My good friend Breathe asked me recently, "What is the meaning of linearity, and why should I care?"
I took a long puff on my pipe and answered slowly, "Well, linearity is one of two properties essential for good signal fidelity—audio or otherwise. The other property is time invariance. A linear, time-invariant system responds equally well to loud and to soft inputs, whether composed of one sound or many."
"You are just waving your hands," Breathe said. "I don’t buy it. There must be some more-concrete definition."
"There is," I replied. "It’s tricky to state the whole thing, so I’ll begin with a necessary condition, meaning that every linear system must at least do this task. The condition is called scaling. Scaling means that, if you turn up the volume on the system input, the system response scales proportionately. Your guitar amplifier, for example, has the property of scaling." (Breathe plays a fine old arch-top jazz guitar. He uses a Mackie mixer driving a linear studio-quality monitor to produce a clean sound. He doesn’t need distortion because his technique is impeccable.)
"I don’t believe that," Breathe said. "Look, if I tweak the volume knob on my guitar to 5, it sounds one way. If I turn it up to 10, the club manager comes over and tells me to turn it down. So the response is totally different in those two cases."
"Yes," I answered. "And your speaker probably distorts at the high setting, too, so that won’t be the same either, but what I’m saying is that, if you keep the volume in a reasonable range, then scaling works."
"Does the term 'reasonable range' include a setting of zero?" he asked.
"Of course, zero is a perfectly valid input signal for any linear system," I said. "The output would be zero."
"But it’s not," said Breathe. "Even when I set the volume on my guitar amp to zero, a little hiss always comes out of the speakers. So the amp is not, according to your definition, linear for either large-scale or small-scale inputs."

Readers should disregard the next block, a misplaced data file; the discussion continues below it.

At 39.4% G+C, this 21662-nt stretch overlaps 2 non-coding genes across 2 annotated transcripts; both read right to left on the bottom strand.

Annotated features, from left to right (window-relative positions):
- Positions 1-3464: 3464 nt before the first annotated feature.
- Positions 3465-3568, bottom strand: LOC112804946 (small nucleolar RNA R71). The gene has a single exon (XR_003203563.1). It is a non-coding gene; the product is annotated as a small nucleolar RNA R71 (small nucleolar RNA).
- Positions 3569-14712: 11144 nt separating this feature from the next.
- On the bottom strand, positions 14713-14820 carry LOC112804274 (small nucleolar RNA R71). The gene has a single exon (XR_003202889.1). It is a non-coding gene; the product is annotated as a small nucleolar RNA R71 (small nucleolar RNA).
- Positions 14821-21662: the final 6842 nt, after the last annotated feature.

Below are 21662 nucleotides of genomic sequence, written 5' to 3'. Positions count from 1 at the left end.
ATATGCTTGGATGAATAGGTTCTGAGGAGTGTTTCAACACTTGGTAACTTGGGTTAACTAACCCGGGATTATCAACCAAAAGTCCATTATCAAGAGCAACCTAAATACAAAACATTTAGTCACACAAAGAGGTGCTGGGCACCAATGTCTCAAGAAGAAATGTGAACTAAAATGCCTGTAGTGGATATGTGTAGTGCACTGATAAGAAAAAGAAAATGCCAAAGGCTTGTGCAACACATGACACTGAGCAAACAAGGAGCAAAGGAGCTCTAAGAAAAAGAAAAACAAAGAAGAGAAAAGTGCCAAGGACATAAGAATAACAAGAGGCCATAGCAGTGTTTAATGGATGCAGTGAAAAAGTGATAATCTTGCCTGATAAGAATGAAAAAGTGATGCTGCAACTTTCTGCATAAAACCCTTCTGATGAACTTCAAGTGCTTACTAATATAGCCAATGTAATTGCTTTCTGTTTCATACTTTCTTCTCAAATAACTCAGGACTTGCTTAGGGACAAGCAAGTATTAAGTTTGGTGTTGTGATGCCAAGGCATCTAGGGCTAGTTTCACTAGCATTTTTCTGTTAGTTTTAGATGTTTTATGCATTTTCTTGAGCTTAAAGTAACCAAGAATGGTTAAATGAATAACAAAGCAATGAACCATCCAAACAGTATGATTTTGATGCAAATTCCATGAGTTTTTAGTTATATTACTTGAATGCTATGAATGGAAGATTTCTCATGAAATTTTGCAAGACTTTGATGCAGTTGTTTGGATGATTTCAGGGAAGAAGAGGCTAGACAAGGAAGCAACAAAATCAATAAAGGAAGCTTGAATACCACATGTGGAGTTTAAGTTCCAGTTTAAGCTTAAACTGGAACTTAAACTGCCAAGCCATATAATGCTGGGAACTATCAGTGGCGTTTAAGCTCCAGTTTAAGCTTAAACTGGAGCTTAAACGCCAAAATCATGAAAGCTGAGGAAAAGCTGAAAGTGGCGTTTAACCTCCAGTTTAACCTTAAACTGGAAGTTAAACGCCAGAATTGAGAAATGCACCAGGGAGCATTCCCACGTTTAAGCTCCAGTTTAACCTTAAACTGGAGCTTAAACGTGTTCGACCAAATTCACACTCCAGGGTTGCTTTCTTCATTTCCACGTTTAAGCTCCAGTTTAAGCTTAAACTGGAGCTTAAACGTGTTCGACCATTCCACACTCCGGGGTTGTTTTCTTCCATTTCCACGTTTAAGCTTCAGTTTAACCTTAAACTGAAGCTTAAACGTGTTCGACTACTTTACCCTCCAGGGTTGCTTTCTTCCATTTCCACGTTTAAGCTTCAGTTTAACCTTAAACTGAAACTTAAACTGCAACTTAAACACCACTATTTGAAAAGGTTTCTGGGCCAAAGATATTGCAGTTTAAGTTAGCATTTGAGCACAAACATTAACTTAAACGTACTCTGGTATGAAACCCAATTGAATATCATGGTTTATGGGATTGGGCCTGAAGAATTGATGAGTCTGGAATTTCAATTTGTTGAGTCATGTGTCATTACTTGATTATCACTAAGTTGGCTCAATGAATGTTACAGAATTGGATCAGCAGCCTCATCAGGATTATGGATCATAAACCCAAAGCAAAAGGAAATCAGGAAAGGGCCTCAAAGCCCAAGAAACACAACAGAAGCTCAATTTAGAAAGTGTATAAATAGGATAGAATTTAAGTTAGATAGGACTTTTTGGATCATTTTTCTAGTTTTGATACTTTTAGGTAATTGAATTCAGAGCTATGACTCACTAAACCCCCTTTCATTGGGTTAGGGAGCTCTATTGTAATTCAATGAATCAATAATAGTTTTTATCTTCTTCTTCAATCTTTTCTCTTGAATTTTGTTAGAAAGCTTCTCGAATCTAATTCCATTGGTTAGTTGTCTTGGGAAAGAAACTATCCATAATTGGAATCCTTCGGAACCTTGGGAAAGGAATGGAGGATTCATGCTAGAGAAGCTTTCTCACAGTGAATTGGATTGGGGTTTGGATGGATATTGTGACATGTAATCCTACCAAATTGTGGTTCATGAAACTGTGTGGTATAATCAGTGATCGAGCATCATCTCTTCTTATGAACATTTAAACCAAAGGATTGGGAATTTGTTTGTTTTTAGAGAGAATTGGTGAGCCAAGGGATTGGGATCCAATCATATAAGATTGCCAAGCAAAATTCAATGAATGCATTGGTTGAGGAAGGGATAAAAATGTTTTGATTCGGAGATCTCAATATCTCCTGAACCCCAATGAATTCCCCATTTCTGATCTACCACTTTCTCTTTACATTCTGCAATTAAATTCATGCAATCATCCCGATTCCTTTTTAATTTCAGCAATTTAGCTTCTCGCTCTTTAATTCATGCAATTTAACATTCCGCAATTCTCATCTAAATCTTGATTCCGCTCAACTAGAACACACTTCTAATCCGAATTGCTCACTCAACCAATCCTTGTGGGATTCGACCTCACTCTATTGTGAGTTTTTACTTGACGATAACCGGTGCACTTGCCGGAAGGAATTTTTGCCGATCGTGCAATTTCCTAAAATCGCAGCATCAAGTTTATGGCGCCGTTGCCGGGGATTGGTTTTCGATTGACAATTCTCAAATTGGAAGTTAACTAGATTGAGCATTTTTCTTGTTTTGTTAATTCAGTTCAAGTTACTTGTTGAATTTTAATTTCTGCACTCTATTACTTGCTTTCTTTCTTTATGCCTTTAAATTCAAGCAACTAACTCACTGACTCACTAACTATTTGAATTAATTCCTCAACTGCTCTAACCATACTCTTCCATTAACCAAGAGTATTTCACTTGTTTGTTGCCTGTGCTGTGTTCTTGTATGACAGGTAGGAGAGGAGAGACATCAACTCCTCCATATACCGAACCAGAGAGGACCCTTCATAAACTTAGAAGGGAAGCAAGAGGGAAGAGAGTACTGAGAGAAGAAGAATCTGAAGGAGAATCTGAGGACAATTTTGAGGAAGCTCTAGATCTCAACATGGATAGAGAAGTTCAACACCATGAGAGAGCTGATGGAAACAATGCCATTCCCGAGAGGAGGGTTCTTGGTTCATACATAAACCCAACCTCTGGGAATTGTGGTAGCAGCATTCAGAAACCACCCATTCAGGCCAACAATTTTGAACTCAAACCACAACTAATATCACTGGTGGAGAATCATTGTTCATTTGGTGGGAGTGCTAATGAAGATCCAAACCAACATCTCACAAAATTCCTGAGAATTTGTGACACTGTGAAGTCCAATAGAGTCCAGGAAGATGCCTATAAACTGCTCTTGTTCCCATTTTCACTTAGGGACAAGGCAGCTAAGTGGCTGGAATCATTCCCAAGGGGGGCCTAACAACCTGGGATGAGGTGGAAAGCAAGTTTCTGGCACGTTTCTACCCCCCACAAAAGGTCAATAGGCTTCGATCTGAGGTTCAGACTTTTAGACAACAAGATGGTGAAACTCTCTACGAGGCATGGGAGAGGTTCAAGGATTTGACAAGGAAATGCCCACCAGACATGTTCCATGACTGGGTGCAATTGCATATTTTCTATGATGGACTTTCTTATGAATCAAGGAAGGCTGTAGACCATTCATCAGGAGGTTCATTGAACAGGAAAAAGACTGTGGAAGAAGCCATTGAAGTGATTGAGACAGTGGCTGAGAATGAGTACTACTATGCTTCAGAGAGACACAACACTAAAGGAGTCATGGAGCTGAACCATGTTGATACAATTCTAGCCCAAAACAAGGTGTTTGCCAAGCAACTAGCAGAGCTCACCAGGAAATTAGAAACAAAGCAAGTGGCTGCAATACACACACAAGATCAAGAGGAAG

At this point, I realized that, through earlier such conversations, I had already taught Breathe far too much about electrical engineering. His questions were becoming dangerous. My next columns will lay out for him, in a methodical but simple way, the whole concept of linear-time-invariant behavior so he can understand its importance, not only as a tool for modeling but as an ideal standard of behavior against which you can measure circuit performance.
My good friend Chris "Breathe" Frue is a talented musician, a trained audio engineer, and an excellent conversationalist. He wants to learn more about equalizers, a subject pertaining to both audio and high-speed digital systems.
On another topic, my recent article about standard resistor values (Reference 1) generated a lot of reader responses. Here are some of the more oft-repeated ideas.
First, the precise values for the 10% resistor scale (10, 12, 15, 18, 22, 27, 33, 39, 47, 56, 68, and 82) nearly fit an exponential scale. The steps are adjusted so that the tolerance bands in most cases overlap slightly. For example, the nominal value of 68Ω minus 10% gives 61.2, slightly smaller than 56 plus 10%, which equals 61.6. Only the gaps between 12 to 15Ω and 18 to 22Ω have no overlap. Because most of the bands overlap, almost any resistor you manufacture fits into some tolerance band somewhere on the scale. Few parts go to waste; manufacturers love that. The other tolerance scales—20%, 5%, and 2% and so on—have similar overlapping properties.
Next, if you file the side of a carbon-composition resistor, notching through its outer coating into the bulk carbon layer, you can raise its resistance. This approach makes every resistor a "variable resistor." A drop of lacquer reseals the outer coating. Don’t file too far!
Finally, the value of a carbon-composition resistor drifts with temperature and with age. If you want long-term stability, you can prebake your resistors to pre-age them so they won't drift as much later.
 Johnson, Howard, PhD, 7% solution. EDN, June 10, 2010, pg 22.
Other articles in the Basic EE series:
- Linearity -- Linearity is one of two properties essential for good signal fidelity, audio or otherwise. The other property is time-invariance. EDN 9/9/2010
- Superposition -- Linear superposition opens the door to many advanced methods of circuit analysis. EDN 10/7/2010
- Time Invariance -- Hard clipping obeys time-invariance, but not superposition. A tremolo circuit obeys superposition, but varies its gain with time. EDN 11/4/2010
- Impulsive Behavior -- Stimulate any linear system with one short, intense pulse, and you see a response characteristic of that particular system. EDN 12/2/2010
- Undo Machine -- The signal distortion caused by some linear time- invariant processes can be completely un-done. EDN 1/6/2011